|Also called||Fiat 1100 Delight
|Body and chassis|
|Body style||4-door saloon|
|Engine||1,089 cc Fiat 103 I4 . 1,366 cc "PAD 137N" naturally aspirated . 1,089 cc "S1".|
|Wheelbase||2,340 mm (92 in)|
|Length||3,905–3,940 mm (153.7–155.1 in)|
|Width||1,460 mm (57 in)|
|Height||1,470 mm (58 in)|
Premier Padmini is an automobile that was manufactured in India from 1964 to 2000 by Premier Automobiles Limited, a division of the Walchand Group, under license from Fiat and marketed initially as the Fiat 1100 Delight — and beginning in 1973 as the Premier Padmini. The Padmini's primary competitor in the Indian market was the Hindustan Ambassador and Standard Herald.
Known colloquially as the Pad, or Fiat (since the Padmini was originally a Fiat car), the Padmini is named for a 14th-century Rajput princess. Padmini translates to "she who sits on the lotus" and refers to the Goddess Lakshmi. It is also a common name for girls in India.
The Fiat 1100D, based on the Fiat 1200 GranLuce Berlina, debuted in India in 1964 with a carburetted 1,089 cc four-cylinder petrol engine — rather than the 1,221 cc engine fitted to the GranLuce in Italy. With a 10.8:1 compression ratio, it created 47 bhp (35 kW) at 4,800 rpm with a maximum torque of 7.20 kg·m (71 N·m; 52 lb·ft) at 3,000 rpm. The original transmission was a four-speed manual gearbox (without synchronized first gear), which drove the rear wheels via a live rear axle. It had a column-mounted shifter, on the left-hand side of the steering column. Weighing 895 kg (1,973 lb) with that engine the car could attain a top speed of 130 km/h (81 mph).
Premier manufactured the Padmini at their Kurla plant in Bombay (now Mumbai) until they sold a majority stake to Fiat SpA in September 1997. The licensed vehicle was initially manufactured as the Fiat 1100 Delight. For model year 1972, the car was marketed as the Premier President and subsequently as the Premier Padmini. The car, in its peak during the 1970s-1980s, achieved immense popularity among youngsters, celebrities and women as compared to the Hindustan Ambassador, it looked more modern in appearance, more fuel-efficient and was very easy to drive.
By the early 1980s, engine power was reduced to 42 bhp with a modified carburettor to make it more fuel efficient 42 bhp (31 kW) at 5,000 rpm. Premier began to offer an air-conditioning system , leather upholstery,courtesy lights and tinted glasses in the Padmini. These were considered luxuries in Indian cars at the time.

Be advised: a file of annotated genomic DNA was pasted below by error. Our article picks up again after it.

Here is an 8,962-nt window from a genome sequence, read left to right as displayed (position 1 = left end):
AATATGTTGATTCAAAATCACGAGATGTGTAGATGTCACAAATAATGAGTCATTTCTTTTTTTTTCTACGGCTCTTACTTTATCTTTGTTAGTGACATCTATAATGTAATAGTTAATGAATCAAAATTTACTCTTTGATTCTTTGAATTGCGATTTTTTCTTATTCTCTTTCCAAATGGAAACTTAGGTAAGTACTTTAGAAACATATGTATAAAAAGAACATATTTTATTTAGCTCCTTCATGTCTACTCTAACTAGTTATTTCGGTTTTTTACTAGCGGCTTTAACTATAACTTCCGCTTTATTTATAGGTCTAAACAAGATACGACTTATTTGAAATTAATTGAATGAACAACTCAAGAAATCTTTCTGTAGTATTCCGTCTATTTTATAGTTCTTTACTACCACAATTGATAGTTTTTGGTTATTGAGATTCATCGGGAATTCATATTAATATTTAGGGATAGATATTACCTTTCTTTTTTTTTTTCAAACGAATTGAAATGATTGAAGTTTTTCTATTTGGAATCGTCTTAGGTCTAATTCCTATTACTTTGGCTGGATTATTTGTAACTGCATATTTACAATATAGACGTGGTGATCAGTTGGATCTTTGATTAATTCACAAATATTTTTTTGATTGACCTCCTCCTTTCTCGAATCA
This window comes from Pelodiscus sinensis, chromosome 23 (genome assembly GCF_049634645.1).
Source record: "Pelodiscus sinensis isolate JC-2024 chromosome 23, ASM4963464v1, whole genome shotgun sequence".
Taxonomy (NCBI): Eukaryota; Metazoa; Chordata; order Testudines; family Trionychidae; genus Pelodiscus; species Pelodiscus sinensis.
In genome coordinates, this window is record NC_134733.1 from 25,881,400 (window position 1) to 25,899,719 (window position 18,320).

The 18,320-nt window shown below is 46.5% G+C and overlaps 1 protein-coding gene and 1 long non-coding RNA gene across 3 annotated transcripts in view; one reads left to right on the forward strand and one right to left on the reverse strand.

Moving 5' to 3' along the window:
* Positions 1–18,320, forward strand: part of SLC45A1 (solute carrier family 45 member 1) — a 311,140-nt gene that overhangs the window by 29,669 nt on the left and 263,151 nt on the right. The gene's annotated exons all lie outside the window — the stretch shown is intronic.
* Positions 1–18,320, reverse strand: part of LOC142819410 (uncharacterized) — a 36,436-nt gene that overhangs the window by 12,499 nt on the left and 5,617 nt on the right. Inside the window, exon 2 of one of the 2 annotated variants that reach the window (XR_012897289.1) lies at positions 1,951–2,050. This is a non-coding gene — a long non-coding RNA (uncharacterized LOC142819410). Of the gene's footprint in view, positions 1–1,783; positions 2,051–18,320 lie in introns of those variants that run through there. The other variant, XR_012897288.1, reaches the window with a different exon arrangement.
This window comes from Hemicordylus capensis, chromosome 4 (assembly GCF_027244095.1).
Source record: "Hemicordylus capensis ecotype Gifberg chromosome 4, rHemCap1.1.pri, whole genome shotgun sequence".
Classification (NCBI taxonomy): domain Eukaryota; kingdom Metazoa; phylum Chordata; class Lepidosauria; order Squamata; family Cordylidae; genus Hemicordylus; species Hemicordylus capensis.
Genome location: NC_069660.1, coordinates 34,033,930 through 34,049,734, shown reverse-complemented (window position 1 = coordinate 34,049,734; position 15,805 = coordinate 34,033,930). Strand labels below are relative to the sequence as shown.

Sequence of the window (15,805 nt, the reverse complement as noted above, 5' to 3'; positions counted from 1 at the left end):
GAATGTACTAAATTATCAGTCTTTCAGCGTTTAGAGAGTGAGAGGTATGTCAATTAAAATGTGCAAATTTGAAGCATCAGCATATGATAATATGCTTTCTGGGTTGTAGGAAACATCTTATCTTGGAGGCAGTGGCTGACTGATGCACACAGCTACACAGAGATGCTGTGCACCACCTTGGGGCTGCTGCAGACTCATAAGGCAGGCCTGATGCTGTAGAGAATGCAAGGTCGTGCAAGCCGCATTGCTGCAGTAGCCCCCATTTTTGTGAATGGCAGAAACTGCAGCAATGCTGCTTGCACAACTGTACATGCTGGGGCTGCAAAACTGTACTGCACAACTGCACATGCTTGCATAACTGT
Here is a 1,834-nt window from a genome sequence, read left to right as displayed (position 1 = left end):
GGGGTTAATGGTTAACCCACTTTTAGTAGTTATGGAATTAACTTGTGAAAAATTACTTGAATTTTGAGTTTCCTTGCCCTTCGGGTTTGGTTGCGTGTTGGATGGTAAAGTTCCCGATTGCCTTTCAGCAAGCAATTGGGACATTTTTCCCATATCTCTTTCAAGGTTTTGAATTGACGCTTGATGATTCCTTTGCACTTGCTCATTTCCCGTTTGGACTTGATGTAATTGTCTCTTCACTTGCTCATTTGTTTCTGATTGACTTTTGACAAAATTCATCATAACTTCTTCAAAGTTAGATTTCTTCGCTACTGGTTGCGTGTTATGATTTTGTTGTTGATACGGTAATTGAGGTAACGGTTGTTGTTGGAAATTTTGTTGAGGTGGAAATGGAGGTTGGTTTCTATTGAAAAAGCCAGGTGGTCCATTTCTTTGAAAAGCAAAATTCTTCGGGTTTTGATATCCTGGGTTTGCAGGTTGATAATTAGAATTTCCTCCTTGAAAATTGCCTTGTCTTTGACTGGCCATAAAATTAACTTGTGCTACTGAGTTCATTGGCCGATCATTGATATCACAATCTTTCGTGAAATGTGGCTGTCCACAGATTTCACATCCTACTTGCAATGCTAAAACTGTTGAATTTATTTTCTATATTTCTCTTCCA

From the mid 1980s onward, with the advent of more modern, cheaper and more fuel-efficient cars from Maruti Suzuki, the popularity of the Padmini slowly began to wane. The liberalisation of the Indian economy in 1991, which allowed foreign car manufacturers to launch operations in India, began to sound the death knell for the Padmini. The Padmini was never able to compete with the more modern, value-for-money and fuel-efficient cars manufactured by Ford, General Motors, Daewoo, Honda and Hyundai. In 1992, Premier tried to revive the sagging fortunes of the Padmini by introducing a more modern variant. Named as the Padmini S1, this variant had a more modern radiator grille, bucket seats, a Nissan floor-shift synchronised Nissan gearbox and a more powerful 1,171 cc Nissan A12 petrol engine which produced 52 bhp (39 kW) of horsepower. A diesel variant, called the 137D was also introduced, with the hope of taking advantage of the rising popularity of diesel vehicles in India. Until then, the Padmini was only available with petrol engines. The 137D had similar specs as that of the S1, the only difference lying in the engine, which was a diesel engine built under license from Fratelli Negri Macchine Diesel Sud (FNM), Italy, with a displacement of 1,366 cc and generating 45 bhp (34 kW). Its top speed was close to 140 kmph, and its fuel efficiency was 24 kmpl. Production was shut down only because of PAL's management problem's.
Numerous examples still abound as taxicabs in Mumbai, though these are now being phased out due to new regulations enacted in 2013 by the government disallowing vehicles over 20 years old. Many of these taxis now run on CNG for fuel economy.
While all cars built by Premier themselves were four-door sedans, small companies also offered other bodywork, mainly in the form of estates. The Fiat 1100-D's original design remained unchanged, aside from some minor grill facelifts and the removal of the front-door quarter glass at some point in the 1980s.
|Premier Padmini Gallery|
- Büschi, Hans-Ulrich, ed. (5 March 1987). Automobil Revue 1987 (in German and French) 82. Berne, Switzerland: Hallwag AG. p. 480. ISBN 3-444-00458-3.
- "Shedding Door Pulls, Mumbai Taxis Rattle Into History". The New York Times, DAVID SHAFTEL, December 28, 2012.
- "History of Premier Automobiles". Car History 4 U. Form and Function.
- "Mumbai's Premier Padmini taxis reach the end of the road". DNA India. 3 August 2013. Retrieved 15 August 2014.